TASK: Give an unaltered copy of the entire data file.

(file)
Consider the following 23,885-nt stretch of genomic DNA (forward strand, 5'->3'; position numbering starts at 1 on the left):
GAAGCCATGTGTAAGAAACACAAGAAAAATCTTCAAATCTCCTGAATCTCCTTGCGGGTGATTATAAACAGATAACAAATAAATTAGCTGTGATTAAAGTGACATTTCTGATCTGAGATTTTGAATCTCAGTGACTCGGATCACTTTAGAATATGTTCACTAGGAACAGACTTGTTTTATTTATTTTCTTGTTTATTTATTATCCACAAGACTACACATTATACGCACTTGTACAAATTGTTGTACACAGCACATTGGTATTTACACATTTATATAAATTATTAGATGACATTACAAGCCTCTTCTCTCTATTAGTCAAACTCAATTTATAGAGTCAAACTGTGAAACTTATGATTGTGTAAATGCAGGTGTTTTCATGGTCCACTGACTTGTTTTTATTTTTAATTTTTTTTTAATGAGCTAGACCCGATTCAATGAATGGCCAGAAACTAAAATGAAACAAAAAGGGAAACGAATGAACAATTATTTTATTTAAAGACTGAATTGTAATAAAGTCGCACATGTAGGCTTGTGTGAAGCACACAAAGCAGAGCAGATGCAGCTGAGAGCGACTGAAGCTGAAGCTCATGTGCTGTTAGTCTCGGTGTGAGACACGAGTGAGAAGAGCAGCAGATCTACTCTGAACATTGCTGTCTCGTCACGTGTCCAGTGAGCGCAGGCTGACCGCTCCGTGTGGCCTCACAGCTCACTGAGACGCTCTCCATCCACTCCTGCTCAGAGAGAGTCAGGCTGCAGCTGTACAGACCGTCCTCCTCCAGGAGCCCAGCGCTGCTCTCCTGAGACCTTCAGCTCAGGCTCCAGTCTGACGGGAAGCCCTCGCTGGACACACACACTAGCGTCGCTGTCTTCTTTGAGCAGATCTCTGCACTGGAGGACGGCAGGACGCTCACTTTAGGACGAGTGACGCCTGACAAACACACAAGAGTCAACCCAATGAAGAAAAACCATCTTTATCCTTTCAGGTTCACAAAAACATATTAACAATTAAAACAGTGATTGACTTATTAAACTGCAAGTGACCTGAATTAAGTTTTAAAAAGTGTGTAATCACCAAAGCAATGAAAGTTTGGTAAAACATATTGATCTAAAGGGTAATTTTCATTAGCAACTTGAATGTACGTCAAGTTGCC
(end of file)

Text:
Consider the following 23,885-nt stretch of genomic DNA (forward strand, 5'->3'; position numbering starts at 1 on the left):
GAAGCCATGTGTAAGAAACACAAGAAAAATCTTCAAATCTCCTGAATCTCCTTGCGGGTGATTATAAACAGATAACAAATAAATTAGCTGTGATTAAAGTGACATTTCTGATCTGAGATTTTGAATCTCAGTGACTCGGATCACTTTAGAATATGTTCACTAGGAACAGACTTGTTTTATTTATTTTCTTGTTTATTTATTATCCACAAGACTACACATTATACGCACTTGTACAAATTGTTGTACACAGCACATTGGTATTTACACATTTATATAAATTATTAGATGACATTACAAGCCTCTTCTCTCTATTAGTCAAACTCAATTTATAGAGTCAAACTGTGAAACTTATGATTGTGTAAATGCAGGTGTTTTCATGGTCCACTGACTTGTTTTTATTTTTAATTTTTTTTTAATGAGCTAGACCCGATTCAATGAATGGCCAGAAACTAAAATGAAACAAAAAGGGAAACGAATGAACAATTATTTTATTTAAAGACTGAATTGTAATAAAGTCGCACATGTAGGCTTGTGTGAAGCACACAAAGCAGAGCAGATGCAGCTGAGAGCGACTGAAGCTGAAGCTCATGTGCTGTTAGTCTCGGTGTGAGACACGAGTGAGAAGAGCAGCAGATCTACTCTGAACATTGCTGTCTCGTCACGTGTCCAGTGAGCGCAGGCTGACCGCTCCGTGTGGCCTCACAGCTCACTGAGACGCTCTCCATCCACTCCTGCTCAGAGAGAGTCAGGCTGCAGCTGTACAGACCGTCCTCCTCCAGGAGCCCAGCGCTGCTCTCCTGAGACCTTCAGCTCAGGCTCCAGTCTGACGGGAAGCCCTCGCTGGACACACACACTAGCGTCGCTGTCTTCTTTGAGCAGATCTCTGCACTGGAGGACGGCAGGACGCTCACTTTAGGACGAGTGACGCCTGACAAACACACAAGAGTCAACCCAATGAAGAAAAACCATCTTTATCCTTTCAGGTTCACAAAAACATATTAACAATTAAAACAGTGATTGACTTATTAAACTGCAAGTGACCTGAATTAAGTTTTAAAAAGTGTGTAATCACCAAAGCAATGAAAGTTTGGTAAAACATATTGATCTAAAGGGTAATTTTCATTAGCAACTTGAATGTACGTCAAGTTGCC